Monday, January 20, 2014

These are a few ideas that keep surfacing every time I hear smart/accomplished people talk or observe smart/accomplished people work. This is applicable to all folks who are trying to break into the entertainment industry.

  1. Create. Write. For all the aforementioned reasons and also: JUST DO IT! 
    If you're into multi-cam sitcoms, watch those obsessively and break them down into pieces, find the structure. If you're into hour long political dramas a la Aaron Sorkin, watch those obsessively and find the structure in the episodes. If you're into dramatic plays, ensemble plays, whatever it is: consume them, observe them, break them down, put them back together again. It'll make you a better actor, writer, director, creator, whatever!
  2. Work begets work. 
    To get that next job, you must work hard now. To get that first job, see #1. It might not be creatively fulfilling work, but it will keep you working and if you're trying to establish a career, these links matter. If getting that first job is too hard, make that first job. (Write that spec, put up that one man show, join that Improv class, produce that play, tape that web series.)
  3. Find your people.
    No matter where you are, find your people. Find the people who want to create the same things as you: TV? Films? Theatre? Musicals? Comedies? Sketch? Improv? Find these people. You will teach each other, grow together, and create together.
  4. Don't show up empty handed.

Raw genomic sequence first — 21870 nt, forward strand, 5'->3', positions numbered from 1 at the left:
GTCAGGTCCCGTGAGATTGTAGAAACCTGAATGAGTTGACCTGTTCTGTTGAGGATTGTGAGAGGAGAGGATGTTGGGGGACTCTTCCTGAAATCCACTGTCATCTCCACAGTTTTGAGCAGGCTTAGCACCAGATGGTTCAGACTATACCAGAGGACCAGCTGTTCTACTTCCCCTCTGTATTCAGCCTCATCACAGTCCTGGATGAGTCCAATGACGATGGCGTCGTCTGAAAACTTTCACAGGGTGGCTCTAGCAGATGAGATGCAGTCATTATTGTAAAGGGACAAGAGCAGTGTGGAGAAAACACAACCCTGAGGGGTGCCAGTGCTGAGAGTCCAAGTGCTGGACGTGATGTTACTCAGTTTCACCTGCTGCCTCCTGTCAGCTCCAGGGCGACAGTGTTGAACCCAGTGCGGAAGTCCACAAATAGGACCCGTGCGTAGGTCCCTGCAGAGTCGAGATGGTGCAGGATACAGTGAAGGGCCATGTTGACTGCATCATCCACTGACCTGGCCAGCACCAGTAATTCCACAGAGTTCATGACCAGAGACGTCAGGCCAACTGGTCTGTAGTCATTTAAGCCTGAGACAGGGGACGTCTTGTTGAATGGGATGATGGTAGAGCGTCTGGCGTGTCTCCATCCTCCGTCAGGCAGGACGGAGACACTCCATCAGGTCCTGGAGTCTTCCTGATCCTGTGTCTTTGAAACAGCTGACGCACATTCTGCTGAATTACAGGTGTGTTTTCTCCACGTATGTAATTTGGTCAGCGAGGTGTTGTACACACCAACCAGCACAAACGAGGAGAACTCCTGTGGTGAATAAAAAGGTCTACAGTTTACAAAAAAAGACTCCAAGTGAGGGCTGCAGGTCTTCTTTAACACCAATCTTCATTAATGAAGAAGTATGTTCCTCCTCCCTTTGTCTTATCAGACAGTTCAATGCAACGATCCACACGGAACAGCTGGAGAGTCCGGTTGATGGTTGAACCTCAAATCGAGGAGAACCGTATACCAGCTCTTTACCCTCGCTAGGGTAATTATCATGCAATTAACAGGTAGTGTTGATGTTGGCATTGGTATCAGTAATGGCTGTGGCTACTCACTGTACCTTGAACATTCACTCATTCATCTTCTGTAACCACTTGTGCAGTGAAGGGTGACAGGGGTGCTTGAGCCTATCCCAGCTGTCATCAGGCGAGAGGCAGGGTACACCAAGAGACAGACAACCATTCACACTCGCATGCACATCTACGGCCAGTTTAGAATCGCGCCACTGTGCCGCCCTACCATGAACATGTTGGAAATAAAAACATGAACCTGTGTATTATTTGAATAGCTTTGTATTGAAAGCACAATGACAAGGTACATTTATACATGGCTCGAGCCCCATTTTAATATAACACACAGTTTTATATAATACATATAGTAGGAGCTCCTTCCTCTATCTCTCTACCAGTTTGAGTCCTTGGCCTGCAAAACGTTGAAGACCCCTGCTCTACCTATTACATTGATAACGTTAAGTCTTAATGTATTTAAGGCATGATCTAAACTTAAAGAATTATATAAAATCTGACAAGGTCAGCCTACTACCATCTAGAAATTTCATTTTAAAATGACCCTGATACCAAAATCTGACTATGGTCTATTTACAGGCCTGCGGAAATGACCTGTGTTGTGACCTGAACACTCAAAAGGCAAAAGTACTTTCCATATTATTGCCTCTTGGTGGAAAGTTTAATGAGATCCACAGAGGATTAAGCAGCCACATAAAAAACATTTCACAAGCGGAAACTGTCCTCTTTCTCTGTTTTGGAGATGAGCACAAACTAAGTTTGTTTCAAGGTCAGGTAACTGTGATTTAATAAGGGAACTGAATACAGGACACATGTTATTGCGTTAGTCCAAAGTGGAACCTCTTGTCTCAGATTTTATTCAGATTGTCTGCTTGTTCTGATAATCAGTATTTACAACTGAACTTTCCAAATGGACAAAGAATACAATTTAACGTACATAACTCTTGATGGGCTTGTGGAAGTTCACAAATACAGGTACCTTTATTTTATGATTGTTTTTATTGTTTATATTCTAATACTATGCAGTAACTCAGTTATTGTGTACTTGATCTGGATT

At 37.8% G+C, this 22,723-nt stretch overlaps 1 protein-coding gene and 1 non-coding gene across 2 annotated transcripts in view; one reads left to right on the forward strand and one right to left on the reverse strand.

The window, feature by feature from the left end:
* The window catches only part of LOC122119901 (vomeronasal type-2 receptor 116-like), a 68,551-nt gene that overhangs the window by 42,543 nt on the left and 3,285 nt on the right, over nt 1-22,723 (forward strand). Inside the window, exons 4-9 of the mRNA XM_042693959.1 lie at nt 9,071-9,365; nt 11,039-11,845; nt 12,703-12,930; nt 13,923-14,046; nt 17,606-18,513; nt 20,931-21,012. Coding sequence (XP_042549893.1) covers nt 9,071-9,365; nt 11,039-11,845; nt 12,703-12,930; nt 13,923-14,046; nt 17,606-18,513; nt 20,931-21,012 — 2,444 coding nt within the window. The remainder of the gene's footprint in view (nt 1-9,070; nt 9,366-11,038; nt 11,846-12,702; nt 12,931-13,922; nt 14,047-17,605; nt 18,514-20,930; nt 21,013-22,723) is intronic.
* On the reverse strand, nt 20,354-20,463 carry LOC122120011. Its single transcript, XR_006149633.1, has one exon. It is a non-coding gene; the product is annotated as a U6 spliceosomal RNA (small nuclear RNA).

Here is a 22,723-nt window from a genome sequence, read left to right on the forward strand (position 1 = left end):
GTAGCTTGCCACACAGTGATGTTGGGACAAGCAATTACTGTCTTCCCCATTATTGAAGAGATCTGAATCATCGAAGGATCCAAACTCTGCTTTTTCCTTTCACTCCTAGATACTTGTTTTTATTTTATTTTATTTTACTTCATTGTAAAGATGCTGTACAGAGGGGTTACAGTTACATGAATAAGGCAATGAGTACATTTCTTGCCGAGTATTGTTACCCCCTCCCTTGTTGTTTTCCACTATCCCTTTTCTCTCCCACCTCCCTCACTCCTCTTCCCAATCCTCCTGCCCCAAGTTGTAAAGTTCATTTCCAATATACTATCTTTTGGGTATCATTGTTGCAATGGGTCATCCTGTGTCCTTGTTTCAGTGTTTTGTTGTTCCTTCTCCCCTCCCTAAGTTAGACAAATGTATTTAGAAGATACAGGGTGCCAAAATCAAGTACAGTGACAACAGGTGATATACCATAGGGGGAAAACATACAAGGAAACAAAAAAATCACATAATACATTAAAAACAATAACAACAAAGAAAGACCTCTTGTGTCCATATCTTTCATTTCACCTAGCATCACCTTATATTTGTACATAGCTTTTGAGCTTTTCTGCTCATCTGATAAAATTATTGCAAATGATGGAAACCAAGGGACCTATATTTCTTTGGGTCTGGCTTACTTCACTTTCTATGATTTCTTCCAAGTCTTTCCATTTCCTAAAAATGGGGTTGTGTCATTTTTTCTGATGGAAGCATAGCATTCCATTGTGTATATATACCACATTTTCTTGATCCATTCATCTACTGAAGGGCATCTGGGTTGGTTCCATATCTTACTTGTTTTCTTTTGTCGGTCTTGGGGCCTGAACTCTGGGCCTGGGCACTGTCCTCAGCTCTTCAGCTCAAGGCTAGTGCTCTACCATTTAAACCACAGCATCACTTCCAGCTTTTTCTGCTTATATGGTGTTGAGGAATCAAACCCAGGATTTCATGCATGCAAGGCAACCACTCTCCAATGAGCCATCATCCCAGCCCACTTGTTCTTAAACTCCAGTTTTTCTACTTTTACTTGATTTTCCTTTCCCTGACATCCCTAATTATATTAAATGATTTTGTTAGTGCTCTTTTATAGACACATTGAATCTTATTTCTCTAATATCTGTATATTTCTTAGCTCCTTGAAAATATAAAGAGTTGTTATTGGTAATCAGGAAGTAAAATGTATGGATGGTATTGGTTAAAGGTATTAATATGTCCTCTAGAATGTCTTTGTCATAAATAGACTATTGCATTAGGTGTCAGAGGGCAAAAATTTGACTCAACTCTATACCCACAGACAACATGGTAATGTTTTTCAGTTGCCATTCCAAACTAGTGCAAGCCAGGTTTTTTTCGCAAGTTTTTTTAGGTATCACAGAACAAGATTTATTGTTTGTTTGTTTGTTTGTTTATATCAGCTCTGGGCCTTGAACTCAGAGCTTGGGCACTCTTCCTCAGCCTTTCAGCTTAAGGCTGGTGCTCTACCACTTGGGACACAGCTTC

When you find your people or when searching for your people, you'll want to have something to bring to the table. That's why #1 and #2 are so important. Plus, a great bonus for following #1 and #2: it keeps bullshit thoughts like "Why haven't I made it yet?" and "Why is this so hard?" and "Where is the pizza?" at bay. The power to create--the thing we claim we want so badly to do--is in our hands.
  5. It's about stamina.
    I've heard a lot of people say "If there's anything, anything else you'd rather be doing in the world, go do that. This business is so, so, so hard and there's no guarantee that it will pay off." My professor and mentor framed it in a way I think is more digestible: "Do you still have the stamina for it?" Given all the shitty jobs you've taken on, the sacrifices you've made, that extra major you took on at college but have never used in a work setting--is it still worth it? If the answer is yes, carry on my wayward son and fight the good fight! Because there are a million things you could be doing, but you chose to do this. And remember: #'s 1 and 2 will keep you falling in love with the work, which will only help you persevere.

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